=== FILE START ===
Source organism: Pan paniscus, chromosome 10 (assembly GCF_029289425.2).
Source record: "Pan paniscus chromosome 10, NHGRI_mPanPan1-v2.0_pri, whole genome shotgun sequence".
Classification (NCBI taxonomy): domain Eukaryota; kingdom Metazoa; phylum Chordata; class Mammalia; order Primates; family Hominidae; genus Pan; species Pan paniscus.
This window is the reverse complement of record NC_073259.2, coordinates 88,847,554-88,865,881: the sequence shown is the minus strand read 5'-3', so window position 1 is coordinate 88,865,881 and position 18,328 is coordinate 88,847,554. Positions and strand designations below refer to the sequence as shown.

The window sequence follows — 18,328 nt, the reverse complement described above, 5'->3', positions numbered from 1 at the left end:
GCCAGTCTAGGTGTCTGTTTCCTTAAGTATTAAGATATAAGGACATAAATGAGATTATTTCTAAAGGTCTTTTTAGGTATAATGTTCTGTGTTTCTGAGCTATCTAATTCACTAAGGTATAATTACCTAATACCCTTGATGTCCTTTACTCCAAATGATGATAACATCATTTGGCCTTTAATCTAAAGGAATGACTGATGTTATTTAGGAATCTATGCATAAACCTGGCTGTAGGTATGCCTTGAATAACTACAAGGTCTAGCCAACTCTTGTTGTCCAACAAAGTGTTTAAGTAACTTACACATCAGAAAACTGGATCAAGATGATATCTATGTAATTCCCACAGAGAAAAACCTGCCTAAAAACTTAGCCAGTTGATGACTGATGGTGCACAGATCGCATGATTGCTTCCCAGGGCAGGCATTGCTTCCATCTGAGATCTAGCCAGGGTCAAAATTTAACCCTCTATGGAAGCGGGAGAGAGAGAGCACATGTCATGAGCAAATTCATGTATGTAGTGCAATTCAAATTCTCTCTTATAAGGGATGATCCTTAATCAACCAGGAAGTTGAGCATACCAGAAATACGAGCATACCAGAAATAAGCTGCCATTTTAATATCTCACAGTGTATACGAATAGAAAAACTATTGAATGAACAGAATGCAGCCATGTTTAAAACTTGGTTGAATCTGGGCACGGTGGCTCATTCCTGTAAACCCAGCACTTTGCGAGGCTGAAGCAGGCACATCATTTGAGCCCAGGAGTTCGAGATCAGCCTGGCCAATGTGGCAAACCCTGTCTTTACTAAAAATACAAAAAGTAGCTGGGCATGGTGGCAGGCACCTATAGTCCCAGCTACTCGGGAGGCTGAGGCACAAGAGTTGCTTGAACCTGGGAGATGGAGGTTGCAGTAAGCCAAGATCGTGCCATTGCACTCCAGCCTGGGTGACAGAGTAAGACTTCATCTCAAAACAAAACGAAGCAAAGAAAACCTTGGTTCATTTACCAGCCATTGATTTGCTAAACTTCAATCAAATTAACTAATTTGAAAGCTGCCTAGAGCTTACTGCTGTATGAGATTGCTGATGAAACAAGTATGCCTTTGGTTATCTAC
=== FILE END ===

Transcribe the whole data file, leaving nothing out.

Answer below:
Source organism: Pan paniscus, chromosome 10 (assembly GCF_029289425.2).
Source record: "Pan paniscus chromosome 10, NHGRI_mPanPan1-v2.0_pri, whole genome shotgun sequence".
Classification (NCBI taxonomy): domain Eukaryota; kingdom Metazoa; phylum Chordata; class Mammalia; order Primates; family Hominidae; genus Pan; species Pan paniscus.
This window is the reverse complement of record NC_073259.2, coordinates 88,847,554-88,865,881: the sequence shown is the minus strand read 5'-3', so window position 1 is coordinate 88,865,881 and position 18,328 is coordinate 88,847,554. Positions and strand designations below refer to the sequence as shown.

The window sequence follows — 18,328 nt, the reverse complement described above, 5'->3', positions numbered from 1 at the left end:
GCCAGTCTAGGTGTCTGTTTCCTTAAGTATTAAGATATAAGGACATAAATGAGATTATTTCTAAAGGTCTTTTTAGGTATAATGTTCTGTGTTTCTGAGCTATCTAATTCACTAAGGTATAATTACCTAATACCCTTGATGTCCTTTACTCCAAATGATGATAACATCATTTGGCCTTTAATCTAAAGGAATGACTGATGTTATTTAGGAATCTATGCATAAACCTGGCTGTAGGTATGCCTTGAATAACTACAAGGTCTAGCCAACTCTTGTTGTCCAACAAAGTGTTTAAGTAACTTACACATCAGAAAACTGGATCAAGATGATATCTATGTAATTCCCACAGAGAAAAACCTGCCTAAAAACTTAGCCAGTTGATGACTGATGGTGCACAGATCGCATGATTGCTTCCCAGGGCAGGCATTGCTTCCATCTGAGATCTAGCCAGGGTCAAAATTTAACCCTCTATGGAAGCGGGAGAGAGAGAGCACATGTCATGAGCAAATTCATGTATGTAGTGCAATTCAAATTCTCTCTTATAAGGGATGATCCTTAATCAACCAGGAAGTTGAGCATACCAGAAATACGAGCATACCAGAAATAAGCTGCCATTTTAATATCTCACAGTGTATACGAATAGAAAAACTATTGAATGAACAGAATGCAGCCATGTTTAAAACTTGGTTGAATCTGGGCACGGTGGCTCATTCCTGTAAACCCAGCACTTTGCGAGGCTGAAGCAGGCACATCATTTGAGCCCAGGAGTTCGAGATCAGCCTGGCCAATGTGGCAAACCCTGTCTTTACTAAAAATACAAAAAGTAGCTGGGCATGGTGGCAGGCACCTATAGTCCCAGCTACTCGGGAGGCTGAGGCACAAGAGTTGCTTGAACCTGGGAGATGGAGGTTGCAGTAAGCCAAGATCGTGCCATTGCACTCCAGCCTGGGTGACAGAGTAAGACTTCATCTCAAAACAAAACGAAGCAAAGAAAACCTTGGTTCATTTACCAGCCATTGATTTGCTAAACTTCAATCAAATTAACTAATTTGAAAGCTGCCTAGAGCTTACTGCTGTATGAGATTGCTGATGAAACAAGTATGCCTTTGGTTATCTAC